Note: This recipe has been adapted from "Desserts by Pierre Herme," by Dorie Greenspan. Copyright 1998 by SOCREPA and Dorie Greenspan. Reprinted by permission of SOCREPA. Published by Little, Brown. Video for Carioca Cake
I had wanted to make this cake since i watched Pierre Herme made it on one of Martha Stewart's show and that was long ago. I finanlly made it for my daughter's birthday. Of course i did not get the 'V' design on the ganache. It was not that easy, perhaps i will make several before i get it.
FOR THE CAKE
1 9-inch Genoise (How to is at the bottom)
FOR THE COFFEE SYRUP
1/2 cup Simple Syrup (How to is at the bottom)
5 ounces (2 packed cups) ground-for-espresso coffee (the coffee must be very finely ground)
1/2 teaspoon instant espresso or instant coffee
FOR THE MOUSSE
1 3/4 cups heavy cream
2 large eggs, at room temperature
4 large egg yolks, at room temperature
10 ounces bittersweet chocolate (preferably Valrhona Manjari), coarsely chopped
1/2 cup sugar
3 tablespoons water
FOR THE GANACHE
10 1/2 ounces bittersweet chocolate (preferably Valrhona Noir Gastronomie), finely chopped
2 tablespoons Dutch-process cocoa powder
1 1/4 cups heavy cream
FOR THE COCOA-DUSTED ALMONDS
1 1/2 cups sliced blanched almonds
1/2 teaspoon Dutch-process cocoa powder
2 tablespoons Simple syrup
To make the coffee syrup:
Spoon off 2 tablespoons of the simple syrup, cover, and refrigerate to use later for the cocoa-dusted almonds.
Keep the remainder of the syrup at the ready.
Line a strainer with a double thickness of dampened cheesecloth, and place it over a small bowl; set aside.
In a medium saucepan, bring 2 cups of water to a boil. Add the ground coffee, stir, and immediately pour the mixture through the lined strainer. You should have about 3/4 cup of very dark coffee. Stir in the instant coffee and the simple syrup. Reserve. (The coffee syrup can be made up to a week ahead and kept covered in the refrigerator.)
To make the mousse:
Beat the cream until it holds medium-firm peaks, then cover and chill. In the bowl of an electric mixer fitted with the whisk attachment, beat the eggs and egg yolks at the lowest speed for a few seconds, just to break up the eggs; set aside while you prepare the chocolate and sugar syrups.
Melt the chocolate in a microwave oven or in a metal bowl set over a pan of simmering water. Remove the chocolate from the heat, and, if necessary, pour it into a bowl large enough to hold all the ingredients for the mousse. Cool the chocolate until an instant-read thermometer registers 114 degrees.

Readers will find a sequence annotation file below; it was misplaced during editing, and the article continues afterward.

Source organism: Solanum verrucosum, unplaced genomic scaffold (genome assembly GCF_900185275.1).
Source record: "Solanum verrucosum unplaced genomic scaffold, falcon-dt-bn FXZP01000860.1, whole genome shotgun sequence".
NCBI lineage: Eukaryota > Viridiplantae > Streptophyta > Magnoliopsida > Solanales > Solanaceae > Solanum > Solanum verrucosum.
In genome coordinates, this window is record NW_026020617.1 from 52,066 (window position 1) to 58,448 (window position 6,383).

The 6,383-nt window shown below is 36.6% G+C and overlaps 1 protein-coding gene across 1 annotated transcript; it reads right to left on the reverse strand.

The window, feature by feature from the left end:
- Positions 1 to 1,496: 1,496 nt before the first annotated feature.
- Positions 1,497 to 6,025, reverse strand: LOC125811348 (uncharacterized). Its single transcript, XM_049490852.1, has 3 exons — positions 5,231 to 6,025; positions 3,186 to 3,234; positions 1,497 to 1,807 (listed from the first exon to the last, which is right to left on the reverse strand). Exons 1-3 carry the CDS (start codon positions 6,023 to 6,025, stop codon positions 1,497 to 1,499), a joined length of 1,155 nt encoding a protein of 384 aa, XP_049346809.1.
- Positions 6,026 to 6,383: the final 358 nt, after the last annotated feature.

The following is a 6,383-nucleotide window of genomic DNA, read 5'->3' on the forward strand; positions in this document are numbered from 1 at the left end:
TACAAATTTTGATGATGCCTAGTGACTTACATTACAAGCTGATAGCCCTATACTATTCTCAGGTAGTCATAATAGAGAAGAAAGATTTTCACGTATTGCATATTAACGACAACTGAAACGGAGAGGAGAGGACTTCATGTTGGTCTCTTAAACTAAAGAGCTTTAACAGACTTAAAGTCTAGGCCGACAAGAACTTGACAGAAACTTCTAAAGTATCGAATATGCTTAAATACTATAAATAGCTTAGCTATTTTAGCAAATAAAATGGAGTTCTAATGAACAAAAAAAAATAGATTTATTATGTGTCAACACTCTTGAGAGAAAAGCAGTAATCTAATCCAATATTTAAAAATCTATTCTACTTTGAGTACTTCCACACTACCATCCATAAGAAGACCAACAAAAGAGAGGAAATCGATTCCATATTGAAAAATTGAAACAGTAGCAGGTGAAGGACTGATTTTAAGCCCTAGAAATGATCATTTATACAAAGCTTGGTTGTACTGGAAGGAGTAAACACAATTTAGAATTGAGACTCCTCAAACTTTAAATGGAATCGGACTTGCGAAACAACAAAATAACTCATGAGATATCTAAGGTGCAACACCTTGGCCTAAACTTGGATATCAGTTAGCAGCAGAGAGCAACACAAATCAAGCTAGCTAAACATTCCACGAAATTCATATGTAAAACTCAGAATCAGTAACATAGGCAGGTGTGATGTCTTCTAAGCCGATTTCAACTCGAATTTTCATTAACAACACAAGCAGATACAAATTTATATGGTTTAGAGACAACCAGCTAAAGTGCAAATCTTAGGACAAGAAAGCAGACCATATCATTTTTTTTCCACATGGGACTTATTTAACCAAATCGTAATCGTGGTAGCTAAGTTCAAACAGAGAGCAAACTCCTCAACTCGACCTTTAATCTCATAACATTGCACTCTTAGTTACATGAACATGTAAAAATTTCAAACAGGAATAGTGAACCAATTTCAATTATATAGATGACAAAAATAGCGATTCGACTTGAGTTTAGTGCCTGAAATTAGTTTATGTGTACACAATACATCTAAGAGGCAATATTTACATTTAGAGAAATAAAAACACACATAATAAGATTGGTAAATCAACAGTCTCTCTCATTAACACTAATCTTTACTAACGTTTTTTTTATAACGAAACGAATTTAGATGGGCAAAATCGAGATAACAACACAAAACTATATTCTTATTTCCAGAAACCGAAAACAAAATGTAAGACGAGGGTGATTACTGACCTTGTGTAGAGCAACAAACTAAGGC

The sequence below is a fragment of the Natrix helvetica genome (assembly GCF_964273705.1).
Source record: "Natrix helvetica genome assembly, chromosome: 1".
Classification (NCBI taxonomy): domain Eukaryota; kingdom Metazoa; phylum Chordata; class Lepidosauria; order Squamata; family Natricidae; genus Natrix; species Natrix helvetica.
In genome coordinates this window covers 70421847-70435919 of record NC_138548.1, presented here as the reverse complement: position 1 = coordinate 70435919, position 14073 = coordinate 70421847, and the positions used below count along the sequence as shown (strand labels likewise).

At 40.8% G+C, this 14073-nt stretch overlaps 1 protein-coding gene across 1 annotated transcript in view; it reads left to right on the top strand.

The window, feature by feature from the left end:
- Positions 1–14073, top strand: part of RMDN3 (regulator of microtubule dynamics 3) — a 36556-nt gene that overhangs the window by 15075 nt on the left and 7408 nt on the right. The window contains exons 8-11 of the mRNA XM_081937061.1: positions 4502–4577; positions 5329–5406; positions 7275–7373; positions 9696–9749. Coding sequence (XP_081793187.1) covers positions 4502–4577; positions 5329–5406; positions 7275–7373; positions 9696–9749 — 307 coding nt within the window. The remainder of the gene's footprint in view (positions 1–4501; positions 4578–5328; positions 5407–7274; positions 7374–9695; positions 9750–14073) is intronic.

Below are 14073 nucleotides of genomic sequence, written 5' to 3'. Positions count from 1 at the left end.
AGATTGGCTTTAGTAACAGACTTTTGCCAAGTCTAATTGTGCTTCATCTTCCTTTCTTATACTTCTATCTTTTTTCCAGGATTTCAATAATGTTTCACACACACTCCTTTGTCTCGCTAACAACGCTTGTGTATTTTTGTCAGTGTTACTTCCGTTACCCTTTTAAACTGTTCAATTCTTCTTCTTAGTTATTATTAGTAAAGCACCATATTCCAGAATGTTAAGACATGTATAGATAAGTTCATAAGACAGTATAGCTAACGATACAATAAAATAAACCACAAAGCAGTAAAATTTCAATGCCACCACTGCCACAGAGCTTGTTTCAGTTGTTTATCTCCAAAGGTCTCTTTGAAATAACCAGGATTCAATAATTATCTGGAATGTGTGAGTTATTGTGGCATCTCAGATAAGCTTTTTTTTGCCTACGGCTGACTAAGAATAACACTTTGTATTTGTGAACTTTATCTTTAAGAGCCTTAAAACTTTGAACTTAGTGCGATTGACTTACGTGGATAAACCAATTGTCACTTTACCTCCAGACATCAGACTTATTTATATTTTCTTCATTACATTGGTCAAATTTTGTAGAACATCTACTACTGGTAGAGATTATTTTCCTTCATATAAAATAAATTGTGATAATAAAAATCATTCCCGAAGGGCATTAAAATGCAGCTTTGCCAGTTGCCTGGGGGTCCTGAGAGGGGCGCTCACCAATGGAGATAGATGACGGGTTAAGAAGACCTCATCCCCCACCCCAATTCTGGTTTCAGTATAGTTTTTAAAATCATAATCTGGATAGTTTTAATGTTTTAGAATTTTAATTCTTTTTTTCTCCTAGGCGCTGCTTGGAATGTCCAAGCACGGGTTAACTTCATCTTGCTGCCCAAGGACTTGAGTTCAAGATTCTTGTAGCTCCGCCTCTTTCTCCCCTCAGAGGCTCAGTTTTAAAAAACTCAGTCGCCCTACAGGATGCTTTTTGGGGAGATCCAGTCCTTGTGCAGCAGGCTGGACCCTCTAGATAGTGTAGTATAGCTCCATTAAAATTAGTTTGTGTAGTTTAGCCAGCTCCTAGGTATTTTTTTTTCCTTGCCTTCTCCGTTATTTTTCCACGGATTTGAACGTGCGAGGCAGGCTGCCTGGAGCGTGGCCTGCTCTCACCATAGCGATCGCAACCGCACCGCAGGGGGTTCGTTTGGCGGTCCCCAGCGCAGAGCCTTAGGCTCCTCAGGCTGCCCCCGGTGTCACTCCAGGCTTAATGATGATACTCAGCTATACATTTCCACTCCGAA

While the chocolate is melting and cooling, place the sugar and water in a small, heavy-bottomed saucepan. Bring the mixture to a boil, stirring occasionally and washing down the sides of the pan with a pastry brush dipped in cold water. Boil the syrup over high heat without stirring until an instant-read thermometer registers 257 degrees, about 8 to 10 minutes. Immediately remove it from the heat.
With the mixer on the lowest speed, beat the eggs for a few seconds, then very slowly add the hot sugar syrup in a thin, steady stream. To avoid splatters, try to pour the syrup down the side of the bowl, not into the spinning whisk. (Inevitably, some will splatter, but don't attempt to scrape the hardened syrup into the eggs -- you'll get lumps.) Increase mixer speed to high, and beat eggs for about 5 minutes, or until they are pale and have more than doubled their original volume. If the mixture is still warm, reduce the speed to medium and continue to beat until eggs are at room temperature.
Using a large rubber spatula, fold about 1/4 of the whipped cream into the chocolate. Fold in the rest of the cream, and then, very delicately, fold in whipped egg mixture.
To make the ganache:
Place the chocolate and cocoa in a medium bowl. Bring the cream to a boil, and remove it from the heat. Pour the cream into the chocolate in three additions, using a rubber spatula to stir the mixture in concentric circles, starting each time with a small circle in the center of the bowl and working your way out into larger circles. You'll have a smooth, glossy ganache. Allow the ganache to rest uncovered and undisturbed (don't stir it) at room temperature until it sets, 40 to 60 minutes, depending on the room's temperature. When the ganache is properly set, it will hold a ribbon for a second or two when stirred. It is ready to be used now or covered and refrigerated until needed.
If the ganache is chilled, it must be brought back to its proper consistency by leaving it at room temperature until it's spreadable (the best method), or by heating it over hot water or in a microwave oven at low power. Do not beat it or otherwise overwork it, or it will lose its lovely -- and characteristic -- sheen.
While the ganache is setting up, transfer the cake from the refrigerator to the counter. (Working on a cold rather than a solidly frozen cake will facilitate applying the ganache.)
To make the cocoa-dusted almonds:
Center a rack in the oven and heat the oven to 325 degrees. Sprinkle the almonds with the cocoa, then toss with the simple syrup to coat, and spread them out on a parchment-lined baking sheet. Toast the almonds, stirring every 3 to 4 minutes, until they are deeply and evenly browned, about 10 to 12 minutes. Transfer the sheet to a rack, and cool the almonds to room temperature. (The almonds can be used immediately or packed into an airtight container and stored at room temperature for about 4 days.)
To assemble the cake:
Trim the top of the genoise so it is nice and smooth.